STONECUTTERS ISLAND in Hong Kong used to be a favoured habitat for poisonous snakes and eye-catching birds such as the white-bellied sea eagle. Thanks to Hong Kong’s rapid development, it is no longer so hospitable. Its sky is full of gantry cranes, stacking 20-foot-long shipping containers in multicoloured tessellations, like giant Lego bricks. A cluster of decorative containers, daubed in graffiti, line the perimeter of container terminal eight, which is partly operated by COSCO, a state-owned Chinese shipping giant. In bright yellow lettering, one slogan instructs passers-by to “Respect Past, Embrace Future”.
Few Hong Kong companies have as much to tell about the past as Orient Overseas Container Line (OOCL), the world’s seventh-biggest container shipping line. Its founder, Tung Chao-yung, owned the first Chinese-crewed steamship to travel from Shanghai to France in 1947, and went on to build a shipping empire of over 150 vessels. His eldest son and successor, Tung Chee-hwa, survived the financial strains of the early 1980s (with the help of Chinese money) and became Hong Kong’s first leader after it was handed back to China in 1997.
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The future, however, looks uninviting. The world’s shipping fleet, replenished by ever bigger vessels, has grown faster than the globalisation it serves. Reckless expansion by some firms, in an industry which overvalues market share, has hurt more prudent competitors. This has pushed OOCL into the arms of COSCO. On July 9th OOCL’S owners announced its sale to COSCO for $6.3bn, pushing their Chinese rival from fourth into third place among the world’s container-shipping lines.
If the merger is approved by antitrust regulators in America and Europe, it will be the latest of a string of big consolidations, including Maersk’s acquisition of Hamburg Süd, a proposed tie-up among Japan’s three biggest carriers, and COSCO’s earlier merger with China Shipping Container Lines. The industry may be the handmaiden of globalisation but it is congealing into regional oligopolies. When the dust settles in 2021, by when the current crop of deals will be concluded and ships under construction delivered, the top seven firms will control roughly three-quarters of all container ships, according to Drewry Maritime Financial Research, compared with 37% in 2005.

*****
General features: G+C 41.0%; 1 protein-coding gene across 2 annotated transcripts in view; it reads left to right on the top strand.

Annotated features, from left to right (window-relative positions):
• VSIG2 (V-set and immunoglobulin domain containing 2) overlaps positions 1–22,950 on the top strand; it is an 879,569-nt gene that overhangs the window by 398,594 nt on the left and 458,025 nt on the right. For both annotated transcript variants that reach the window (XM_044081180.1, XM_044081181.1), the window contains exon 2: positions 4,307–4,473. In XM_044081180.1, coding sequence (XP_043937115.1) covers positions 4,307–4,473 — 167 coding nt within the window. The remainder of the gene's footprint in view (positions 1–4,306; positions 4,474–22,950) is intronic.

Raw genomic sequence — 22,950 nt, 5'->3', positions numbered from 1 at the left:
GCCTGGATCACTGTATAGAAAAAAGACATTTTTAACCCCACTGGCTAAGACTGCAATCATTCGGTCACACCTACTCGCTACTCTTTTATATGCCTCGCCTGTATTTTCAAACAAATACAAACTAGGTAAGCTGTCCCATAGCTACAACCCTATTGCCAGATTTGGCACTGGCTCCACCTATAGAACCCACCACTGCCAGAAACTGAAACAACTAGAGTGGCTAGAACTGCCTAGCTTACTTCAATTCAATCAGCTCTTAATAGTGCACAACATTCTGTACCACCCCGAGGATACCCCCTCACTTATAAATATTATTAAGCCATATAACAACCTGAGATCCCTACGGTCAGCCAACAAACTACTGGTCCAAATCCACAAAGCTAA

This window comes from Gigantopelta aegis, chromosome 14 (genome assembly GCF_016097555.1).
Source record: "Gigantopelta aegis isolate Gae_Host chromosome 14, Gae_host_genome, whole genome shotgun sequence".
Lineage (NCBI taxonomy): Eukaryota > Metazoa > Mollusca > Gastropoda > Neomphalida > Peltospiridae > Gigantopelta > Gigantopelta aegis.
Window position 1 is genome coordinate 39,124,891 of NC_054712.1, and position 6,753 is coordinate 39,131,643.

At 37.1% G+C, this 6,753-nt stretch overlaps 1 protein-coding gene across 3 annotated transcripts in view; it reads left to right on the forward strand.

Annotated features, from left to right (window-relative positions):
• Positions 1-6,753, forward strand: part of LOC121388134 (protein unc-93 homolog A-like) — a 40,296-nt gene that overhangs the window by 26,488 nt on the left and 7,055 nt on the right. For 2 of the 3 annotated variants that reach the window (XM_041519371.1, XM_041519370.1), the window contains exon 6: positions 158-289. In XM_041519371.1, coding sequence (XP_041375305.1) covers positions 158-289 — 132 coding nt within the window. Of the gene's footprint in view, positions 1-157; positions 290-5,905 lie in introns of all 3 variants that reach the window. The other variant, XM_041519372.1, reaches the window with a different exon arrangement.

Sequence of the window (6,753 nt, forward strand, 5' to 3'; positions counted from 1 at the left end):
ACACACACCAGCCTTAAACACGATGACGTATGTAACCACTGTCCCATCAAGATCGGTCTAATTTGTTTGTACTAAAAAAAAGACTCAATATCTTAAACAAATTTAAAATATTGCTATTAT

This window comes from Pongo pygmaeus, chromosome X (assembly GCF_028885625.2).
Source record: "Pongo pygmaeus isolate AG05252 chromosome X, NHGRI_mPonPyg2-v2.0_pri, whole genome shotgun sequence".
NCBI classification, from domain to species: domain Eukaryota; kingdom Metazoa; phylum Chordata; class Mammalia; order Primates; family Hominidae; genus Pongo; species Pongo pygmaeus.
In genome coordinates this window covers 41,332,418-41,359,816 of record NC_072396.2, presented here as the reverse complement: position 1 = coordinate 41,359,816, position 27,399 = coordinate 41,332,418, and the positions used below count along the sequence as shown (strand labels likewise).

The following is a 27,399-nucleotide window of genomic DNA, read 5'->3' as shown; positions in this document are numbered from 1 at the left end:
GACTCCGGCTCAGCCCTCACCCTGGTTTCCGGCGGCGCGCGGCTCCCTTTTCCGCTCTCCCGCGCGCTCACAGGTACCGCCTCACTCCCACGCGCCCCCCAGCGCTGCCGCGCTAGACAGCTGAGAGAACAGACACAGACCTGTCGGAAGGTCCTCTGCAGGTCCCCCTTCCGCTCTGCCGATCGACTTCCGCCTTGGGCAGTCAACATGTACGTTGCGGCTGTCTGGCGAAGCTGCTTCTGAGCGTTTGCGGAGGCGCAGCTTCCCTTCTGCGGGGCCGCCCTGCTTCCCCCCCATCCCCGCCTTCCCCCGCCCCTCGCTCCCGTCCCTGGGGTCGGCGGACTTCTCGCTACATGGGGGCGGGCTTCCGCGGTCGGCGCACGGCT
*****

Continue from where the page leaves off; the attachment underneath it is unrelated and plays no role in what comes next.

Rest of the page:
Consolidation should allow the two firms to remove any unprofitable overlap in their routes and operations. But COSCO’s cost-saving plans do not include cutting people or pay, at least for two years, it has promised. OOCL’s value to COSCO lies in its management talent as well as its tonnage: it is run more efficiently than many rivals. OOCL is also well attuned to global ways of doing things, as befits a company that carries more containers across the Pacific than within Asia. It now refuses to ship whales, sharks and dolphins, and has won plaudits for reducing emissions through the use of battery power in its redevelopment of the Port of Long Beach in Los Angeles.
COSCO’s offer price of HK$78.67 ($10.07) per share certainly seems full of respect, valuing OOCL at 40% above its book value. The premium partly reflects a nascent revival in OOCL’s fortunes: revenues increased by 6.4% in the first quarter compared with a year earlier (see chart). The industry is recovering. Thanks to the demolition of many smaller ships, the global container fleet grew more slowly than traffic last year for the first time since 2011, says BIMCO, a shipping association.
But OOCL’s chairman, Tung Chee-chen (the founder’s second son), believes the recovery is vulnerable to a variety of dangers, including potential trade frictions and the remaining “supply overhang”. Shipping firms placed few orders for new vessels in 2016, but many older orders have yet to be delivered. More new capacity will be added this year than last, according to BIMCO. Those ships were requested in expectation of a rosy global economy that never arrived. The future would be easier to embrace if it were not so hard to grasp.
An illustrious Hong Kong container firm sells to China